Will the Real William Shakespeare Please Stand Up

Edward de Vere
Edward de Vere | Source
William Shakespeare
William Shakespeare | Source

by Christine B. - From my February 2010 Paranormal Musings Newsletter


Many people believe William Shakespeare is not the true author of the famous plays and poems for whom the world has given him credit. Remember what I have said about history being relative? This is a prime example of where history made up it's own story and it is not necessarily what actually occurred.

Sir Francis Bacon, Christopher Marlowe, William Stanley (Earl of Derby), Edward de Vere (Earl of Oxford) and even Queen Elizabeth I have all been suspected of being the true author of the plays and poems known today as the works of William Shakespeare. However, most historians believe the true author was Edward de Vere, Earl of Oxford. The one thing just about every historian knows for sure is that it wasn't William Shakespeare, although not many have been willing to rock the historical boat and prove it unequivocally.

What is known about Edward de Vere:
Ø He was an Elizabethan courtier, playwright, poet, sportsman, patron of numerous writers, and sponsor of at least two acting companies, Oxford's Men and Oxford's Boys, and a company of musicians.

Ø He was born at Castle Hedingham to the 16th Earl of Oxford and the former Margery Golding.

Ø He was quite literate and attended Queens' College, Cambridge and was awarded a BA by the University of Cambridge in 1564.

Ø He had vast experience in the royal courts and with other languages.


What is known about William Shakespeare:
Ø A Willelmum Shaxpere was licensed to marry Ann Whately of Temple Grafton in November 1582.

Ø In that same month “William Shagspere” married Anne Hathway of Stratford.

Ø His father was illiterate, as were his daughters, and it has been reported that he was barely able to write his own name more than a few times throughout his life.

Ø Only six purported signatures of his have been found, the oldest is dated only four years before his death!

Ø Other than his birth, marriage, death and his children, nothing much else is known of the man that can be documented—and no records of education exists.


Between the years of 1593 and 1597 texts of Henry VI (Parts 1 & 2), Richard II, Titus Andronicus, Romeo and Juliet and Richard II were published in London with NO indication of their authorship. Between 1608 and 1609 eighteen more of his plays were published, all with flawed tests. 154 of Shakespeare’s sonnets were published in 1609. The introduction by the printer dedicated the author’s works to someone who he indicated was no longer living! In 1623 (seven years after William Shakespeare died) John Heminge and Henry Condell, both retired actors, published 36 plays under the title of William Shakespeare’s Comedies, Histories & Tragedies.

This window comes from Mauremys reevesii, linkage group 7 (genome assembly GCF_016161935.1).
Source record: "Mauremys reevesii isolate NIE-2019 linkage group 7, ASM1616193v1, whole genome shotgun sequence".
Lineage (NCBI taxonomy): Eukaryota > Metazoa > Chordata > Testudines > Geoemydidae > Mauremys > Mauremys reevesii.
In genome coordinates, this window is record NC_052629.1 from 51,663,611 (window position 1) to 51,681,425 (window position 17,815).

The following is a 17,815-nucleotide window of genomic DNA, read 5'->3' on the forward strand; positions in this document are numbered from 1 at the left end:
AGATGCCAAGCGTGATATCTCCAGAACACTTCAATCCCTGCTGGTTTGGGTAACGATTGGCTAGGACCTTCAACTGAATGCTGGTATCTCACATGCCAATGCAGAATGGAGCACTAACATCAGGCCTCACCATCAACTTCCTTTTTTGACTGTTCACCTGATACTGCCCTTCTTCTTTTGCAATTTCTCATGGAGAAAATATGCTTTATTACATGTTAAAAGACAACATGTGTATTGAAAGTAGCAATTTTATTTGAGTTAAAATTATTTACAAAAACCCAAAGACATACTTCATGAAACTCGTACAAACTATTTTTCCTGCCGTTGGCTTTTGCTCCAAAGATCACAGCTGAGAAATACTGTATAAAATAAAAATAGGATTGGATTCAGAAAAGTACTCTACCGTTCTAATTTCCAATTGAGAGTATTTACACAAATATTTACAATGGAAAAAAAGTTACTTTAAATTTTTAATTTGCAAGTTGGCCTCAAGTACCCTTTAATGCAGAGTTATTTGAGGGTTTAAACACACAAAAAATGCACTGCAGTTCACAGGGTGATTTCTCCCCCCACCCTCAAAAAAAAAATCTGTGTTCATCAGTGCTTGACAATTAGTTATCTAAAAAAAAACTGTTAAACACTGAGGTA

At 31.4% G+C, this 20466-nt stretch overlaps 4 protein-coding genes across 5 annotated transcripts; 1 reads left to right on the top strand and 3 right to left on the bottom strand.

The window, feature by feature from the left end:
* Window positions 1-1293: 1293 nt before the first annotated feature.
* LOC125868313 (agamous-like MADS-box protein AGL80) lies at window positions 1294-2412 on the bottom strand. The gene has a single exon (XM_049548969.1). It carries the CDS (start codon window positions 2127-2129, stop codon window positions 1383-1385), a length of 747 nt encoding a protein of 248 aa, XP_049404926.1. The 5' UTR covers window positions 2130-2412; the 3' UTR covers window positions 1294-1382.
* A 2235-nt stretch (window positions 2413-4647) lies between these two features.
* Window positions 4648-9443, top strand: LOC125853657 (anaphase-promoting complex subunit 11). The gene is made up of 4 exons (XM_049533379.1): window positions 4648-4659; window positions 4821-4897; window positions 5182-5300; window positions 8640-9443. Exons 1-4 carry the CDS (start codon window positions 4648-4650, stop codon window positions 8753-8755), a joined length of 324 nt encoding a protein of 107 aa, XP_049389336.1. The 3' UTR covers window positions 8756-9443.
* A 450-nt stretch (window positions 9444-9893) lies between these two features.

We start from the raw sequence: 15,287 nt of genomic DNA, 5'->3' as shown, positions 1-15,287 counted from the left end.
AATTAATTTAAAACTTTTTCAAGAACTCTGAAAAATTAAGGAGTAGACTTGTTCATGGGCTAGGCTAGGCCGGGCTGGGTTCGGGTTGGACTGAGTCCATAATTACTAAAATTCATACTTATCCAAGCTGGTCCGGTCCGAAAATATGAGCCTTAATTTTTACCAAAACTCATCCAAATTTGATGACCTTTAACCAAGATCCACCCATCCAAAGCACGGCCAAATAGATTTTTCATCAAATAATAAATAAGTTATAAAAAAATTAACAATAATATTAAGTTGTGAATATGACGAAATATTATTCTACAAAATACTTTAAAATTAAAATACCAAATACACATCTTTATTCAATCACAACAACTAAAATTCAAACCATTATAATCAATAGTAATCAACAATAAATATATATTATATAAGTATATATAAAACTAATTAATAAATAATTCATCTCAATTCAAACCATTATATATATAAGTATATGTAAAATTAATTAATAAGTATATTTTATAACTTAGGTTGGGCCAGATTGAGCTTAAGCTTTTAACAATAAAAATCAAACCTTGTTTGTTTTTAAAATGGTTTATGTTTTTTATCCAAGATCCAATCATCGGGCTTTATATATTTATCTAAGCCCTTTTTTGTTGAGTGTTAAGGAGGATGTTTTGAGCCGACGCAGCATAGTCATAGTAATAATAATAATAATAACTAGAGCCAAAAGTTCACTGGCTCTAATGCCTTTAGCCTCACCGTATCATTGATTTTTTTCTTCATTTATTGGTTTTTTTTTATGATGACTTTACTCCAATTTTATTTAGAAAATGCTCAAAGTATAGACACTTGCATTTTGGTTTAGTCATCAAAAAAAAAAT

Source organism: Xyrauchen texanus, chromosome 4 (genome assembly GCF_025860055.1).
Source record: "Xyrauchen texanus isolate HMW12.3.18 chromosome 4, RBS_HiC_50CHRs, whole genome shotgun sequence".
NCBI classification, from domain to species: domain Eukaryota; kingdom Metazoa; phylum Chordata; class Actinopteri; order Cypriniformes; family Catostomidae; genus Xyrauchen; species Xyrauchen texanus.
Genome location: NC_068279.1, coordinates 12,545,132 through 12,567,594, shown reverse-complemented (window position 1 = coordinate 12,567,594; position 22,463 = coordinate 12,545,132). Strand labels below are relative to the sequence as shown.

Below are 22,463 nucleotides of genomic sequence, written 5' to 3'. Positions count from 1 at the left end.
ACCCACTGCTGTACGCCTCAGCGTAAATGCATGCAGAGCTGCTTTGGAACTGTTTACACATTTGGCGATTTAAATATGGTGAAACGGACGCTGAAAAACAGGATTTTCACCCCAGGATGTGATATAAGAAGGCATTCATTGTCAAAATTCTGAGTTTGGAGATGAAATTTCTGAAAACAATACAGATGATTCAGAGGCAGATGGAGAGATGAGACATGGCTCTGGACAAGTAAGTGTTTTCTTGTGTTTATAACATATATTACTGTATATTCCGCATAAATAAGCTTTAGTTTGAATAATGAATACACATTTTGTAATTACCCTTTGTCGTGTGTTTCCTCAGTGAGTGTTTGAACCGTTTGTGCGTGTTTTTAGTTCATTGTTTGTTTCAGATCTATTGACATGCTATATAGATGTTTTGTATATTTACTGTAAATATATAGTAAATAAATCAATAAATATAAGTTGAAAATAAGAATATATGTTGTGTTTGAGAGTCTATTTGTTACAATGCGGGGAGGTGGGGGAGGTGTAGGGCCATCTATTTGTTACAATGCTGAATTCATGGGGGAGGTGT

In 1920, J. Thomas Looney wrote a book that offered the hypothesis that Edward de Vere, 17th Earl of Oxford, was the actual author of Shakespeare's plays. He and others came to this conculsion because of Oxford's advanced education including foreign languages, background in the theatre, the praise accorded Oxford's plays and poems, his knowledge of aristocratic life, history, the military, and the law; and the numerous similarities between Oxford's life and the plots of the plays themselves. According to Looney, Oxford had no choice but to publish under a pseudonym, since it would have been considered disgraceful for an aristocrat to write openly for the public theatre.

In 1952 Dorothy and Charlton Ogburn also did extensive research on the subject. After years of intense examination of all that is known about both gentlemen, they came to this conclusion: “The evidence mounted for the Earl of Oxford as the true author of Shakespeare’s plays and poems can no longer be ignored by reputable scholars.”

Justice Harry A. Blackman of the U. S. Supreme Court agrees. “If I had to rule on the evidence presented, it would be in favor of the Oxfordians."

So, what’s the difference who wrote all those poems and plays? Both men are long dead anyway, right? History… that’s the difference. Every time someone changes history, it changes all our lives. It’s just one more belief we have had our entire lives that is just not true. What next? There really is no Santa Claus? Or, there’s no such thing as the man who wrote the greatest poetry and plays in the history of the world—a man’s whose name has been used on theaters, acting toupes, festivals, and a merriod of other ospecous events and buildings throughout the world? Will they change the name of the famous playhouse to the Oxford Globe Theater? I don’t think so. I guess we’ll all have to go on with our illusions of who is really the most famous author of all time—all I know for sure is, it’s not me!


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